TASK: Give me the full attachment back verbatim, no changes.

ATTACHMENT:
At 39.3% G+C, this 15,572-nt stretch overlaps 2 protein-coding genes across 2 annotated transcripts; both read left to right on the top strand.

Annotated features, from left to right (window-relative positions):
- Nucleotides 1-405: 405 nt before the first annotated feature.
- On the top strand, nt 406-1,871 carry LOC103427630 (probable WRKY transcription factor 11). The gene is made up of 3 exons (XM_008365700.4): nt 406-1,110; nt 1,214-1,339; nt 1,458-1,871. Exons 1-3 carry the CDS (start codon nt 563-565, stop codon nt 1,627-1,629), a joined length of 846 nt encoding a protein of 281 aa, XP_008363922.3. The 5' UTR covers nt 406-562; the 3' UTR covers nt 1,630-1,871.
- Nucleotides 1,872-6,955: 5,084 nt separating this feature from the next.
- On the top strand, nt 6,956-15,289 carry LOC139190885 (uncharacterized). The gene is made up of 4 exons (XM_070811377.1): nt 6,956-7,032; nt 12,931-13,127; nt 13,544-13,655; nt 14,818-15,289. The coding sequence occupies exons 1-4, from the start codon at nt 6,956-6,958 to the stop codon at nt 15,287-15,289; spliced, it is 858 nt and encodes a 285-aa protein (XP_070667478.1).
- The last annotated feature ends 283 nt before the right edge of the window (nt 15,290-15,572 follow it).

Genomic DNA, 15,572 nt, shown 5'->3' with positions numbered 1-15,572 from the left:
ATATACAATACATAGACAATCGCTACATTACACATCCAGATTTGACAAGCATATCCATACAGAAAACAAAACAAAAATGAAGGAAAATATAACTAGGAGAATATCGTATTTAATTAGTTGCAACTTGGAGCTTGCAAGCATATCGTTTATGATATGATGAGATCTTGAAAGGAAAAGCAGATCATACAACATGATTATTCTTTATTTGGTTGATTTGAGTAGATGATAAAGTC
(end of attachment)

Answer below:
At 39.3% G+C, this 15,572-nt stretch overlaps 2 protein-coding genes across 2 annotated transcripts; both read left to right on the top strand.

Annotated features, from left to right (window-relative positions):
- Nucleotides 1-405: 405 nt before the first annotated feature.
- On the top strand, nt 406-1,871 carry LOC103427630 (probable WRKY transcription factor 11). The gene is made up of 3 exons (XM_008365700.4): nt 406-1,110; nt 1,214-1,339; nt 1,458-1,871. Exons 1-3 carry the CDS (start codon nt 563-565, stop codon nt 1,627-1,629), a joined length of 846 nt encoding a protein of 281 aa, XP_008363922.3. The 5' UTR covers nt 406-562; the 3' UTR covers nt 1,630-1,871.
- Nucleotides 1,872-6,955: 5,084 nt separating this feature from the next.
- On the top strand, nt 6,956-15,289 carry LOC139190885 (uncharacterized). The gene is made up of 4 exons (XM_070811377.1): nt 6,956-7,032; nt 12,931-13,127; nt 13,544-13,655; nt 14,818-15,289. The coding sequence occupies exons 1-4, from the start codon at nt 6,956-6,958 to the stop codon at nt 15,287-15,289; spliced, it is 858 nt and encodes a 285-aa protein (XP_070667478.1).
- The last annotated feature ends 283 nt before the right edge of the window (nt 15,290-15,572 follow it).

Genomic DNA, 15,572 nt, shown 5'->3' with positions numbered 1-15,572 from the left:
ATATACAATACATAGACAATCGCTACATTACACATCCAGATTTGACAAGCATATCCATACAGAAAACAAAACAAAAATGAAGGAAAATATAACTAGGAGAATATCGTATTTAATTAGTTGCAACTTGGAGCTTGCAAGCATATCGTTTATGATATGATGAGATCTTGAAAGGAAAAGCAGATCATACAACATGATTATTCTTTATTTGGTTGATTTGAGTAGATGATAAAGTC